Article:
Preliminary data show improved reperfusion, significant clinical improvements in select patients
WEDNESDAY, March 21 (HealthDay News) -- Tenecteplase is superior to alteplase for the treatment of acute ischemic stroke for select patients, according to a study published in the March 22 issue of the New England Journal of Medicine.
Mark Parsons, M.D., of the University of Newcastle in Australia, and colleagues conducted a phase 2B trial in which patients were randomized to receive alteplase (0.9 mg/kg) or tenecteplase (0.1 or 0.25 mg/kg) less than six hours after the onset of ischemic stroke. The eligibility criteria of a perfusion lesion at least 20 percent greater than the infarct core on baseline computed tomography (CT) perfusion imaging, and an associated vessel occlusion on CT angiography, favored selection of patients most likely to benefit from thrombolytic therapy.
The researchers found that, at baseline, the mean National Institutes of Health Stroke Scale score for all patients was 14.4 ± 2.6, and the time to treatment was 2.9 ± 0.8 hours. At 24 hours, significantly greater reperfusion and clinical improvement were seen in the two tenecteplase groups compared with the alteplase group. There were no significant differences in intracranial bleeding or other serious adverse events between the groups. For all efficacy outcomes, including absence of serious disability at 90 days, the higher dose of tenecteplase was significantly superior to the lower dose and to alteplase (72 percent of patients in the higher-dose group versus 40 percent in the alteplase group; P = 0.02).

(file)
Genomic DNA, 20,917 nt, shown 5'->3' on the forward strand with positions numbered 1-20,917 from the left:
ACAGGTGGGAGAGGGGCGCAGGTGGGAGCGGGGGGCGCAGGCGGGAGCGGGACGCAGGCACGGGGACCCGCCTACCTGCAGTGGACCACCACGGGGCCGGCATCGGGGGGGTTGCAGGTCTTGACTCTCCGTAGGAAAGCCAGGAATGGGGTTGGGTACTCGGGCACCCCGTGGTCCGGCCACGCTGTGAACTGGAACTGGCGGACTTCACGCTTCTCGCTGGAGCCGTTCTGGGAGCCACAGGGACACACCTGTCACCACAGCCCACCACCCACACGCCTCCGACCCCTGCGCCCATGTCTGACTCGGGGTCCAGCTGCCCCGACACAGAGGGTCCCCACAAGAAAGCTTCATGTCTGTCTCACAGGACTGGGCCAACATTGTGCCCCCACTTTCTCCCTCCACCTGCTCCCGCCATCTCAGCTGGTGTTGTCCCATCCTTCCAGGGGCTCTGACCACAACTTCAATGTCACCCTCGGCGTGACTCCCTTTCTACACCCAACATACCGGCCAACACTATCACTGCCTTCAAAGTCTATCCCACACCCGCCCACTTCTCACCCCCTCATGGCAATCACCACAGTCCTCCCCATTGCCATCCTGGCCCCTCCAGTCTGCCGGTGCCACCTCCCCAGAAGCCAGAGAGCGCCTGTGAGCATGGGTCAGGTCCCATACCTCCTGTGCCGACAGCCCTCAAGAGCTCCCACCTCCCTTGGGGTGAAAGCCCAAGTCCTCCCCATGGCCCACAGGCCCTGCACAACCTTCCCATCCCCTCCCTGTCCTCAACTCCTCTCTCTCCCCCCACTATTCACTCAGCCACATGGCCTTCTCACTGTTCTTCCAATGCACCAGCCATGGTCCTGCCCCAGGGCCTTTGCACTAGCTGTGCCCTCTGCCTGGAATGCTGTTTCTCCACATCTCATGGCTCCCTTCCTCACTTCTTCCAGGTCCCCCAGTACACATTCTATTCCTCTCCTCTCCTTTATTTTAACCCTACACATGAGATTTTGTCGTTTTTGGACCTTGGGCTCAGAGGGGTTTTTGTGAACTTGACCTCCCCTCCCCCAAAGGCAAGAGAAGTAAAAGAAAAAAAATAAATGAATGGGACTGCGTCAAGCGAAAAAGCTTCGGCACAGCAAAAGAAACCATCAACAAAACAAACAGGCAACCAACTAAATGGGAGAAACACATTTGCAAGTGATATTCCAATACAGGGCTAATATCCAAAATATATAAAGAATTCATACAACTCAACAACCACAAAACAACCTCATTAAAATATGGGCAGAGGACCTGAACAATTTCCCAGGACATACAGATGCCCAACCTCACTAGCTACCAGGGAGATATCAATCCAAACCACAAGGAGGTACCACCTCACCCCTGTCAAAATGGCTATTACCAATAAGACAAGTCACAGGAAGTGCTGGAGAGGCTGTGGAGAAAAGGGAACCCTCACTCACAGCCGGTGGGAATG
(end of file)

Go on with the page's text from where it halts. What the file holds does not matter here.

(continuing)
"Tenecteplase was associated with significantly better reperfusion and clinical outcomes than alteplase in patients with stroke," the authors write.
Several authors disclosed financial ties to the pharmaceutical industry.
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